The value of global merger and acquisition (M&A) deals totaled 3.9 trillion U.S. dollars in 2018. There are powerful motivations that drive companies to explore mergers and acquisitions – increasing revenue, thwarting the competition, achieving tax benefits, and creating economies of scale – to name a few. In nearly all of these scenarios, the end goal is profitability through growth and development.
Yet despite the potential gains, there are real risks associated with these deals. In fact, 60 percent of financial professionals said “overpaying for deals” was the biggest risk facing buyers in 2016, according to a survey conducted by the Financial Executives Research Foundation and the consulting firm Crowe Horwath. Forty percent of respondents said “high valuations” were making completing M&A transactions risky business.
The risks of mergers or acquisitions failing to meet their objectives run the gamut from lack of shared strategic vision to differences in organizational culture to incompatibilities in technology. It is financial risks, though, that pose the greatest immediate risk, which is why due diligence teams frequently turn to forensic accountants to conduct thorough research before sealing the deal. Here are 3 reasons why:
Estimating the fair economic value of the business to be acquired (or merged with) is one of the first steps in an M&A transaction. Several methods exist for establishing the value, including looking at market capitalization, liquidation value, times revenue formulas, or earnings multipliers. For this reason, valuation is both an art and a science. Companies will put their most favorable valuations forward in an effort to achieve the strongest deal, and for this reason, valuations are notoriously inflated. Case in point? The research firm Zirra found that the top 20 venture-backed unicorn company values were inflated by a median of nearly 27 percent.
Instead of taking the valuation at face value, attorneys for the acquiring company or the venture capital company that’s funding the deal, will engage the services of a forensic accounting firm to dig into the financials of the business. To ascertain whether the proposed business valuation is valid and justified, forensic accountants will calculate the value of the company’s assets, verify revenue streams, review earning statements, and assess related factors (e.g., brand position in the marketplace).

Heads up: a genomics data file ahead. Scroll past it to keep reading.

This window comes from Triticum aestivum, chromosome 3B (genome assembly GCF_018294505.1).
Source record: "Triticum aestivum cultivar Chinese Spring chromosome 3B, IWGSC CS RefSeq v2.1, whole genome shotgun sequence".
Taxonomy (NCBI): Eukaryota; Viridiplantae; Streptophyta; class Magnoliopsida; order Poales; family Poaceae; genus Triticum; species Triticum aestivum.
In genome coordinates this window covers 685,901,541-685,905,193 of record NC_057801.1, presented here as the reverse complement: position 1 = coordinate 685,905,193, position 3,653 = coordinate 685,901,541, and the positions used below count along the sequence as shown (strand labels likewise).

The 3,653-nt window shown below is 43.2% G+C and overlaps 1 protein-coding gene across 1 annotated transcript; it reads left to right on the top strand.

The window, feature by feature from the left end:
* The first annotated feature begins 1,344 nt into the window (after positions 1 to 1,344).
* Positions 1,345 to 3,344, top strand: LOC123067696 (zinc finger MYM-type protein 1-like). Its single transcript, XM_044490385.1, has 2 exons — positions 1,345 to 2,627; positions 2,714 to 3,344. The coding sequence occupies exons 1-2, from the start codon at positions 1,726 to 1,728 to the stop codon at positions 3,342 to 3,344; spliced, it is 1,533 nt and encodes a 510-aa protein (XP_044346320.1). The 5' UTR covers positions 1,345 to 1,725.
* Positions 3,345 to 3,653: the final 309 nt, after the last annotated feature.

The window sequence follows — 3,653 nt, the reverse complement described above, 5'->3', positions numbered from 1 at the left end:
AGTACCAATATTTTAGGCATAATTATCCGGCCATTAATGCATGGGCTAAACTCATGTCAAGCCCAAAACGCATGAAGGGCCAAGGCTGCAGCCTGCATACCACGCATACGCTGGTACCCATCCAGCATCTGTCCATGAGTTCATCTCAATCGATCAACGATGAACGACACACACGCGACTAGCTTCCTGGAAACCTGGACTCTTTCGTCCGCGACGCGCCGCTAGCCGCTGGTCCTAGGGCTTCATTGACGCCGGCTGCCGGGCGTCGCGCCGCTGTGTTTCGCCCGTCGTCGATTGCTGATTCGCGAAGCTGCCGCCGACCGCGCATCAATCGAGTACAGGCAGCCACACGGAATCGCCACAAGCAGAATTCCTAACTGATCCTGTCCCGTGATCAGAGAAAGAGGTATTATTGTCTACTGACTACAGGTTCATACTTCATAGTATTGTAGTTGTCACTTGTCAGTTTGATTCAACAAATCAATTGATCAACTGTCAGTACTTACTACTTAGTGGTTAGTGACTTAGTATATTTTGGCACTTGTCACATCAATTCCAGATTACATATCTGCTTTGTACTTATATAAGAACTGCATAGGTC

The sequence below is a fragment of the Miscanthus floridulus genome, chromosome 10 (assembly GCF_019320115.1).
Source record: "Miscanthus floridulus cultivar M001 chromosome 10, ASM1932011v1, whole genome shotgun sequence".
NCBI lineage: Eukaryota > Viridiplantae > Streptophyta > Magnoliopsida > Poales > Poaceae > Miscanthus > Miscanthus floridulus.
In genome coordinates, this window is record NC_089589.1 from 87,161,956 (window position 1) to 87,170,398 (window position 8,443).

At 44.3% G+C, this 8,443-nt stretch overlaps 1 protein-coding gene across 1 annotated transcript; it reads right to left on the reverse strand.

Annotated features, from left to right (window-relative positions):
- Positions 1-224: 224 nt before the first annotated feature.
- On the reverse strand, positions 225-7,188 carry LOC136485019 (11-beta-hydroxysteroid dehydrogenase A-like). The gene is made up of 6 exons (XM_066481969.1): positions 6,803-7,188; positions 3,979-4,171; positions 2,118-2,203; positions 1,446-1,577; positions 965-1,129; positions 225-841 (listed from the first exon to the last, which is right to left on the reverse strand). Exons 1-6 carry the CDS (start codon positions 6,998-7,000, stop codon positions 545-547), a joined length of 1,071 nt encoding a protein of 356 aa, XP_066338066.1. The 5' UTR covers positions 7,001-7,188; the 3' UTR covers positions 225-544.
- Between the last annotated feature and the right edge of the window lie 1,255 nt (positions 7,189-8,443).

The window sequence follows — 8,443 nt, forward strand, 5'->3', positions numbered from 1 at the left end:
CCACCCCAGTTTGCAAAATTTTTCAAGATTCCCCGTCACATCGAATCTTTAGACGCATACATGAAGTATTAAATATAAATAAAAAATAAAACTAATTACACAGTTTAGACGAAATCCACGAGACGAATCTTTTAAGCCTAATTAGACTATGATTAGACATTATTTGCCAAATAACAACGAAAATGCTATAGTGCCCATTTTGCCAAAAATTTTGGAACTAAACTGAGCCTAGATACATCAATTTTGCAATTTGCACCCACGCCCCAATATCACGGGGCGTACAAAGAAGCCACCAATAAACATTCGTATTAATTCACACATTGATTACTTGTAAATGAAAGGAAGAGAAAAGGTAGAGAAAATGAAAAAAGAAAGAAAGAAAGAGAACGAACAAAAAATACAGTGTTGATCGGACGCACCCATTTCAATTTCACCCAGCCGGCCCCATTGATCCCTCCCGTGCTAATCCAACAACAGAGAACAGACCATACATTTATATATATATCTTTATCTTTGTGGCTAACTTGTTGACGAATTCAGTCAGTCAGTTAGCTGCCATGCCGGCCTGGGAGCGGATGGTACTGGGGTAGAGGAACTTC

“I believe a good forensic accountant is born, not trained. They have the innate ability to know where to look to find answers, and they refine that instinct by working with other experts in the business,” says Marc Johnson, President of Lowers Forensics International.
Assuming the valuation is fair and defensible, forensic accountants will take a closer look at the potential for short- and long-term returns relative to the risks involved. Will this investment deliver the kind of financial results we believe it will?
As part of their analysis, they’ll consider what the overarching objective for the merger or acquisition is. Publicly traded companies, for instance, might be seeking a consistent internal rate of return for investors, whereas a strategic buyer may be looking to diversify their product line or create other synergies.
Just as there are different methods for valuating a company, there are different formulas for determining ROI. The outcome of an ROI calculation will vary depending on the figures the forensic accountant includes in earnings and expenses. The investment timeframe will also play a factor, with longer time horizon making it more challenging to accurately determine earnings, costs, or even future tax rates.
“A skilled forensic accountant understands that different industries present different risks and that will determine the focus of asset and liability areas they’ll dig into,” says Johnson.
Top Risks Associated with M&As
Though valuation and ROI are two important dynamics informing M&As, there are a host of other financial and operational factors that can influence their ultimate success or failure. Through the process of performing due diligence, forensic accountants can shed light on these issues before the deal closes.
They’ll pour through accounts receivable to vet the aging and quality of accounts, for instance, or they’ll verify that internal audit controls are in place. To gauge how well the organization is managed, they’ll ask questions about operational procedures and take the pulse of employee morale. They’ll assess the IT infrastructure and identify likely barriers to systems integration. Bottom line: they’ll dig deep.
Johnson, who’s performed due diligence activities for dozens of companies, advises, “You wouldn’t want to retain a typical accountant for an M&A due diligence audit. Not all accountants are cut from the same cloth.”
Choose the Right Team
With millions (or even billions) of dollars on the line, companies can’t afford to cut corners in a merger or acquisition. The right due diligence team with the right experience is a must. The executives at Lowers Forensics International have decades of experience in providing forensic accounting. If you’d like to learn more about how we can assist you, contact us any time.